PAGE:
There’s a movement you may or may not have heard of in the natural birth community. It is a movement to educate women about the possibility of having a pleasurable, even orgasmic, childbirth experience. Does that sound crazy to you? Or maybe just plain weird?
If you’re freaked out, don’t worry! I am not going to dive into the details of “orgasmic birth”, because there are plenty of resources out there if it’s a topic you really want to explore. But I do think it is important to make some connections and dispel some of the taboo surrounding the idea of sexuality in pregnancy and childbirth.
I think that sometimes in our culture, we want to totally separate sex and birth, because our birth culture is largely focused on the baby instead of the mother. So when we hear “orgasmic birth” we think, “Ah! Orgasms and babies? What’s wrong with you?”
Even pregnant women are rarely portrayed as sexual beings in popular media. The term “sexy” is reserved for the slim, the graceful, the fit. Sadly, pregnancy is often viewed more as a condition to be managed instead of the incredibly powerful, beautiful, and yes, sexual, state of being that it is. I mean, come on…how do you think pregnancy usually occurs?
Let’s just go back to the basics for a second. Cultural narrative and personal beliefs aside, the vagina is designed to become engorged and stretchy in two scenarios. Sex and birth. The same things that work to make that happen in one scenario will make it happen in the other.
What are those things? Privacy. Feeling safe. Feeling loved. Feeling supported. Dim lights, gentle touch, and kissing (if you feel safe with the person you are kissing). Pleasurable stimulation. Arousal.
If you were marched into a brightly lit room with strangers who were keeping one eye on you and the other eye on a clock, would you really feel like getting intimate with your partner? No? That’s because your vagina doesn’t respond to your brain, it responds to your hormones. Your emotions.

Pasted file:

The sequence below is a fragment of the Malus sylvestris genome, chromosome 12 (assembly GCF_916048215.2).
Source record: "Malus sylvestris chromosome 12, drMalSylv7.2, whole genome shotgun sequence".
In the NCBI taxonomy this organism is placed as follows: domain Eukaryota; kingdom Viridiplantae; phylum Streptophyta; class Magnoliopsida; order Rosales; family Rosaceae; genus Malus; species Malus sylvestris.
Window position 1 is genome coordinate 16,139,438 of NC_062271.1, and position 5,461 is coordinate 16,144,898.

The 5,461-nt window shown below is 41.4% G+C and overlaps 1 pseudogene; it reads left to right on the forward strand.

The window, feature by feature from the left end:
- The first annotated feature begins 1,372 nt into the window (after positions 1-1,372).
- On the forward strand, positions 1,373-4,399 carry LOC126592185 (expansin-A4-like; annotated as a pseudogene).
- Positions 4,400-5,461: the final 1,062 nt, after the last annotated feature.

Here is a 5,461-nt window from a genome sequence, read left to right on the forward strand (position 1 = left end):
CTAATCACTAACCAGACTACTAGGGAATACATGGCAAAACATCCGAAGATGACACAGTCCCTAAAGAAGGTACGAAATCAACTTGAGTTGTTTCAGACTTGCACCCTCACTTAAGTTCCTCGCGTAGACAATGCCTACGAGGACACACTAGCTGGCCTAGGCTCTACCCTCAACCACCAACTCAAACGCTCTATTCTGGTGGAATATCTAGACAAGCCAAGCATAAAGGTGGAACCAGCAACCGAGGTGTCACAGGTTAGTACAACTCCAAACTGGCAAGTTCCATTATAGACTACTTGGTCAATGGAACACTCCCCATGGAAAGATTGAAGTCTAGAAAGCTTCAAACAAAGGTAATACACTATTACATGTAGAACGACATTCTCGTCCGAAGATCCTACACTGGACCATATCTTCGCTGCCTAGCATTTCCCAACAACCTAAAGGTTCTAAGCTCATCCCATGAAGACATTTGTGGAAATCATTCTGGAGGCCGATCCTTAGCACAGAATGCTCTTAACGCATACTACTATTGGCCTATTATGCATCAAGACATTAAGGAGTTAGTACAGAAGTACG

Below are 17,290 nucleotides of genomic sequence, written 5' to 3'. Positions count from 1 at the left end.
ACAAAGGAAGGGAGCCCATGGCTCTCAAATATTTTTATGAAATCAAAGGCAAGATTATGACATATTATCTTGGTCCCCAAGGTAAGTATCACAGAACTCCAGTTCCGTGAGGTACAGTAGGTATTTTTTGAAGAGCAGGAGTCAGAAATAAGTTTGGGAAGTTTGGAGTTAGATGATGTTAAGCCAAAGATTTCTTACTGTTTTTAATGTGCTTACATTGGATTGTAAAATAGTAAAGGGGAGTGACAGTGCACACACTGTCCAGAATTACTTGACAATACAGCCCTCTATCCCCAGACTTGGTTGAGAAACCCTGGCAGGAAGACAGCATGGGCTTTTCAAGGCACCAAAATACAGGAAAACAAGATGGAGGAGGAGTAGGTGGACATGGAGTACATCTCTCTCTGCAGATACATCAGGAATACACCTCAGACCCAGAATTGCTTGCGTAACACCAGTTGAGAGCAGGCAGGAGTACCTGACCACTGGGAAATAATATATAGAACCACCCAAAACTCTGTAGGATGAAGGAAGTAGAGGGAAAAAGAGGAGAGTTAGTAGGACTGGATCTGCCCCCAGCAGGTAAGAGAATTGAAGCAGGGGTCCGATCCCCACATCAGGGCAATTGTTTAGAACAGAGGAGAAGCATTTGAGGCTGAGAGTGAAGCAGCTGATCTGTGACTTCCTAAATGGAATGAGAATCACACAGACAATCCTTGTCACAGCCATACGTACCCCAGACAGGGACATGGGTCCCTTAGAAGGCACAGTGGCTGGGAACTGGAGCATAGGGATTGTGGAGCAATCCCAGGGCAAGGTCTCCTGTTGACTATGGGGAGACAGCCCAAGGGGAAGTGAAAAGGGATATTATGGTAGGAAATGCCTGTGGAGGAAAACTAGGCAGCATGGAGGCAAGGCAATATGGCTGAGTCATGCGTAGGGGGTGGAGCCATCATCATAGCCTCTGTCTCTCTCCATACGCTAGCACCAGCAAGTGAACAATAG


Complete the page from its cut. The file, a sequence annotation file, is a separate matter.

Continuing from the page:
Many midwives know that sometimes, what a “stalled” labor needs is just a little privacy and sensual stimulation, whether by yourself or with a partner. We might sometimes hear (or say) something along the lines of, “I’m not in the mood, I’m just too much in my head right now” when it comes to intimacy. And the same holds true for birth. If we are in our heads, then we aren’t relaxing into the sensations of labor. We aren’t allowing ourselves to soften and open and stretch.
Do I think every woman can, or even should, have a truly orgasmic birth experience? Absolutely not. I don’t want pleasurable birth to become something that is held up as some kind of gold standard for birth experiences. Too often, women are told that if they just do things the “right way,” their birth will be painless, easy, or even orgasmic. That’s simply not the case. Bodies and births are too unique for a one-size-fits-all approach.
However, I do think we could all learn some tips to make a birth experience more loving, manageable, and respectful, by simply being open to the fact that birth is an experience that has many parallels to sex.
It’s the same body part, having to experience many of the same stimuli, and it’s deeply connected to our emotions and hormones. Whether or not you are comfortable with sexuality as a part of your labor and birth experience, we can all benefit from thinking about what sort of environment and support would be helpful for those biological changes to take place.
If you are at all interested in this topic, I encourage you to do some further research, or reach out to me! My desire is that no matter how you view birth, you are supported, loved, and informed as you enter into the experience.